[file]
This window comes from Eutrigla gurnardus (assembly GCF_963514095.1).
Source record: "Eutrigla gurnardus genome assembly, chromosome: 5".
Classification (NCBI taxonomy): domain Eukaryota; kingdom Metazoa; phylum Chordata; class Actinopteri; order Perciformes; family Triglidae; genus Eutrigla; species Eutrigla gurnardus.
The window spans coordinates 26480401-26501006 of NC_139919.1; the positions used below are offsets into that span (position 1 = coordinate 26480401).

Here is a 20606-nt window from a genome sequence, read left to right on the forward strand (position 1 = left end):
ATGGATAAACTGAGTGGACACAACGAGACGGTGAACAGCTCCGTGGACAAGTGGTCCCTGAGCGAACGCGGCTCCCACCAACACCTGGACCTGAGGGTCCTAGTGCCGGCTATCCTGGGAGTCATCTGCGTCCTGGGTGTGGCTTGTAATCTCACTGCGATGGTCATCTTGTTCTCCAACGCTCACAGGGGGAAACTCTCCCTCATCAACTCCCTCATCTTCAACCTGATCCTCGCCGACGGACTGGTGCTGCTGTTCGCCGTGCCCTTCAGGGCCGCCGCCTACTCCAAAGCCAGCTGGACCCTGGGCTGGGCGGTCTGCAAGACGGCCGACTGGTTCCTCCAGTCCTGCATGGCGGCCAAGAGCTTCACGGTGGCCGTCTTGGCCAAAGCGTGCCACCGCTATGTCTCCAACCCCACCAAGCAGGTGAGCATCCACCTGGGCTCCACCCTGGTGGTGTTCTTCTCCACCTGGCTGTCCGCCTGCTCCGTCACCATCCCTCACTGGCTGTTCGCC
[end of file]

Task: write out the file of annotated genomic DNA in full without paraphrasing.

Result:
This window comes from Eutrigla gurnardus (assembly GCF_963514095.1).
Source record: "Eutrigla gurnardus genome assembly, chromosome: 5".
Classification (NCBI taxonomy): domain Eukaryota; kingdom Metazoa; phylum Chordata; class Actinopteri; order Perciformes; family Triglidae; genus Eutrigla; species Eutrigla gurnardus.
The window spans coordinates 26480401-26501006 of NC_139919.1; the positions used below are offsets into that span (position 1 = coordinate 26480401).

Here is a 20606-nt window from a genome sequence, read left to right on the forward strand (position 1 = left end):
ATGGATAAACTGAGTGGACACAACGAGACGGTGAACAGCTCCGTGGACAAGTGGTCCCTGAGCGAACGCGGCTCCCACCAACACCTGGACCTGAGGGTCCTAGTGCCGGCTATCCTGGGAGTCATCTGCGTCCTGGGTGTGGCTTGTAATCTCACTGCGATGGTCATCTTGTTCTCCAACGCTCACAGGGGGAAACTCTCCCTCATCAACTCCCTCATCTTCAACCTGATCCTCGCCGACGGACTGGTGCTGCTGTTCGCCGTGCCCTTCAGGGCCGCCGCCTACTCCAAAGCCAGCTGGACCCTGGGCTGGGCGGTCTGCAAGACGGCCGACTGGTTCCTCCAGTCCTGCATGGCGGCCAAGAGCTTCACGGTGGCCGTCTTGGCCAAAGCGTGCCACCGCTATGTCTCCAACCCCACCAAGCAGGTGAGCATCCACCTGGGCTCCACCCTGGTGGTGTTCTTCTCCACCTGGCTGTCCGCCTGCTCCGTCACCATCCCTCACTGGCTGTTCGCC